A debt collection agency that purportedly harassed the brother of a man whom the company was apparently attempting to collect a debt from is facing a federal lawsuit alleging that the agency violated the Fair Debt Collection Practices Act.
Lawyers for Richboro, Pa. resident David L. Beck filed the civil action Oct. 5 at the U.S. District Court for the Eastern District of Pennsylvania.
The complaint, which was filed by Southampton, Pa. attorneys Tova Weiss and Iriana Blitshtein, alleges that Andover, MA-based Zwicker & Associates and three of its employees, named in the suit only as John Doe(s) 1-3, repeatedly called the plaintiff’s brother, Michael Beck, in an attempt to obtain personal information about David L. Beck.
The lawsuit claims that the defendants contacted Michael Beck in August of this year, saying they were calling to collect a debt upon his brother. The agents reportedly told Michael Beck that they “don’t have to stop calling because they were collecting a debt” of the plaintiff.
“Defendants communicated with third parties and intended to harass, annoy and/or abuse Plaintiff and the third party, Michael Beck,” the lawsuit states.
The lawsuit claims the defendants, through their actions, committed various violations of the federal Fair Debt Collection Practices Act, including communicating with a person other than the consumer, communicating with a third party and disclosing that the plaintiff owed a debt, engaging in conduct the natural consequence of which is to harass, oppress or abuse any person in connection with the collection of a debt, causing a telephone to ring or engaging any person in telephone conversation repeatedly or continuously with intent to annoy, abuse or harass any person at the called number, and otherwise using false, deceptive or misleading and unfair or unconscionable means to collect or attempt to collect a debt.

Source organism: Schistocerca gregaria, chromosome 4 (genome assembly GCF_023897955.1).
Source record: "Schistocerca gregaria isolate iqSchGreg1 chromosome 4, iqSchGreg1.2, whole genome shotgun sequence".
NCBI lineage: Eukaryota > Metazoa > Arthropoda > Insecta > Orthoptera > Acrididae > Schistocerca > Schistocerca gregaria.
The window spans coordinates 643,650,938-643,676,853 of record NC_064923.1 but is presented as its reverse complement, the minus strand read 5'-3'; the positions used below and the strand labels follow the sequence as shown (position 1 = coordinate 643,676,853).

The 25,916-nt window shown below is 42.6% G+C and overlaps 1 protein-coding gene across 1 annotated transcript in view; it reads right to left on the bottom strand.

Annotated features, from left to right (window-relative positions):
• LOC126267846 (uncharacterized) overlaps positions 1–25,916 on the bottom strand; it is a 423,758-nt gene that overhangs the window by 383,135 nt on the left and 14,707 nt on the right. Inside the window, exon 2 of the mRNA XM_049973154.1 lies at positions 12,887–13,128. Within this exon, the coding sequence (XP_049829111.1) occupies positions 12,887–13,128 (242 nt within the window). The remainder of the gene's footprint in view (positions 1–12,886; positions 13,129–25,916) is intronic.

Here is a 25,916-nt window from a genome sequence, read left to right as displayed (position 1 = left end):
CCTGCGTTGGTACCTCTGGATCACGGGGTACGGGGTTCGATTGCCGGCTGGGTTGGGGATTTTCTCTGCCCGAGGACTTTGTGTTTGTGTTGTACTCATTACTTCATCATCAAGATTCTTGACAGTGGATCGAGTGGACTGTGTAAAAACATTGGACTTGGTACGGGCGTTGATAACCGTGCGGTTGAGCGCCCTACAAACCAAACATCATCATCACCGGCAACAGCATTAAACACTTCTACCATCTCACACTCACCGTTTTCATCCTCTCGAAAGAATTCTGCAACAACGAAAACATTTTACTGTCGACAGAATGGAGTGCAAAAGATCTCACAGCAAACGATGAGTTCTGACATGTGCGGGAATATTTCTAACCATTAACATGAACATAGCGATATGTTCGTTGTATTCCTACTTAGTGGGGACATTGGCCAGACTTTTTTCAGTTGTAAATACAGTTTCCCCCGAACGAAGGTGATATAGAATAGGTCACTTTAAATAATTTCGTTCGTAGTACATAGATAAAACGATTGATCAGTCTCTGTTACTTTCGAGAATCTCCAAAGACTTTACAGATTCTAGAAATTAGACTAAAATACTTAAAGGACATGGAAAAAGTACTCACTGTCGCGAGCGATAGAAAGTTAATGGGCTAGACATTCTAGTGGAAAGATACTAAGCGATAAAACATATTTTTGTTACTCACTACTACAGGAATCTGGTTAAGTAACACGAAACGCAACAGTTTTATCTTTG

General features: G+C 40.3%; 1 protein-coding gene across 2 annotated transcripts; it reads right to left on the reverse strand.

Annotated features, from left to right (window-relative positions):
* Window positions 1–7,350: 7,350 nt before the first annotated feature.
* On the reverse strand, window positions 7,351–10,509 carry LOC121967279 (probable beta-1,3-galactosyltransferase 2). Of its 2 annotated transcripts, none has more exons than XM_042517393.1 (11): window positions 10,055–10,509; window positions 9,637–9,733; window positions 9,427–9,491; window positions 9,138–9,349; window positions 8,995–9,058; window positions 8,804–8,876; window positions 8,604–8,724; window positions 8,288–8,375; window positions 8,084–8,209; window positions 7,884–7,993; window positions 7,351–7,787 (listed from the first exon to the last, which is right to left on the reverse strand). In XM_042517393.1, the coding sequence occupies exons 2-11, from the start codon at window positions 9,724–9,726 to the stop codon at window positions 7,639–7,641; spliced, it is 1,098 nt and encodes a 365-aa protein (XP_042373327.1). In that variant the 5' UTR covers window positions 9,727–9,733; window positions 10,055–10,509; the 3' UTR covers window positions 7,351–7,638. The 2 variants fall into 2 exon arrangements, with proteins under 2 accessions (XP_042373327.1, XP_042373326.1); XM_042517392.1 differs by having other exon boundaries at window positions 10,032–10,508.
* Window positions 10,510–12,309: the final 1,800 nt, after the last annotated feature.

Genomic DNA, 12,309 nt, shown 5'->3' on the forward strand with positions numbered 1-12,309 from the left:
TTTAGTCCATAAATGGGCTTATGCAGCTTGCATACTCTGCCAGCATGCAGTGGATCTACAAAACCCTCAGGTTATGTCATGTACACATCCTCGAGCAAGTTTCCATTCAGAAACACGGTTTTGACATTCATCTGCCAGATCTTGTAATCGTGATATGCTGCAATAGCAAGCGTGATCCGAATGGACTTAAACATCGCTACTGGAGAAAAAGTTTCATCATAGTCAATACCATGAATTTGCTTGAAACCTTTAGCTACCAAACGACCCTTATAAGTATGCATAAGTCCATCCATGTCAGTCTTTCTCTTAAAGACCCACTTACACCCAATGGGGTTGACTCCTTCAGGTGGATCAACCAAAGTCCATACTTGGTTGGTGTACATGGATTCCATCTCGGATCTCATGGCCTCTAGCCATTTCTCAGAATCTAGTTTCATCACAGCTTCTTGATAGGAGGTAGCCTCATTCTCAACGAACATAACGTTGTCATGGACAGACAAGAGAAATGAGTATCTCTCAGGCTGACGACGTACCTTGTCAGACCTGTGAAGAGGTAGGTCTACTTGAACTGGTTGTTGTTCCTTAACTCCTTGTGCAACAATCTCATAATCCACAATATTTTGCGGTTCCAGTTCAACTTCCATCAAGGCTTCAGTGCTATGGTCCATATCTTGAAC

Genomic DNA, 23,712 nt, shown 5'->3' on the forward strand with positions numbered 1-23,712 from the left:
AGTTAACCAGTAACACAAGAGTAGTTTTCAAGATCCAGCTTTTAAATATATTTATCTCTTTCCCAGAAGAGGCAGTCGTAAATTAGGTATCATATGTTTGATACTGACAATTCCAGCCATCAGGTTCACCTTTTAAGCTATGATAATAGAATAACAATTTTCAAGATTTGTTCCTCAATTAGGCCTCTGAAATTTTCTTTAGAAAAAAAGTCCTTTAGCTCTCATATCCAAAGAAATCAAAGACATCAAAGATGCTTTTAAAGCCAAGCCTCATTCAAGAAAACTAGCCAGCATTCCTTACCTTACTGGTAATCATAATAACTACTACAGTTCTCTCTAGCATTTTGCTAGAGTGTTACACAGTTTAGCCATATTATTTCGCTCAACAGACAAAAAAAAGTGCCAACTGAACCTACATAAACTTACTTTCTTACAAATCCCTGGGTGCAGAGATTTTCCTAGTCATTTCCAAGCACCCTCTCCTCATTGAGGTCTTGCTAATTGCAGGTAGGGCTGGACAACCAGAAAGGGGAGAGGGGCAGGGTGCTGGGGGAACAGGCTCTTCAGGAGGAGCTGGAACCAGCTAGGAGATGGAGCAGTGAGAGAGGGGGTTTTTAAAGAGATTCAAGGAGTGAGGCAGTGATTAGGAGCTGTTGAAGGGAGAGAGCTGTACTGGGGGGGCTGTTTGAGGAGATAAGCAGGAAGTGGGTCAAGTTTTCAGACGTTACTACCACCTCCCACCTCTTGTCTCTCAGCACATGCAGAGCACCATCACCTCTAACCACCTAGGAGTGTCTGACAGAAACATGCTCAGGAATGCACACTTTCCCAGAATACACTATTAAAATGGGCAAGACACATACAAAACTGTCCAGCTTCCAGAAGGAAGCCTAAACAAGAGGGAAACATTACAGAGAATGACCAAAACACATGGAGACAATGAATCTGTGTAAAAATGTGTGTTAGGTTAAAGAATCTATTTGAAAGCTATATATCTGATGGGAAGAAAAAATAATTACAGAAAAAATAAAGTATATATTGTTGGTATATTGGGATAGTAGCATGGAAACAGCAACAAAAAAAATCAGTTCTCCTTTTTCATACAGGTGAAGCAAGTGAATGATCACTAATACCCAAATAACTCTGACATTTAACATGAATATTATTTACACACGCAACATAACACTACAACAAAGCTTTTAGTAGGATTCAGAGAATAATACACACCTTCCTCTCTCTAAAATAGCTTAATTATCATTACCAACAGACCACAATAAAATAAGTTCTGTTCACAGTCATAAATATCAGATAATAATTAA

The lawsuit also contains an invasion of privacy count.
The plaintiff demands judgment in the form of statutory damages in the amount of $1,000, attorney’s fees, damages for emotional distress in the amount of $5,000, and other court relief.
For the invasion of privacy count, the plaintiff seeks unspecified compensatory and punitive damages and other relief deemed appropriate by the court.
A jury trial has been demanded.
The federal case number is 2:11-cv-06256-JHS.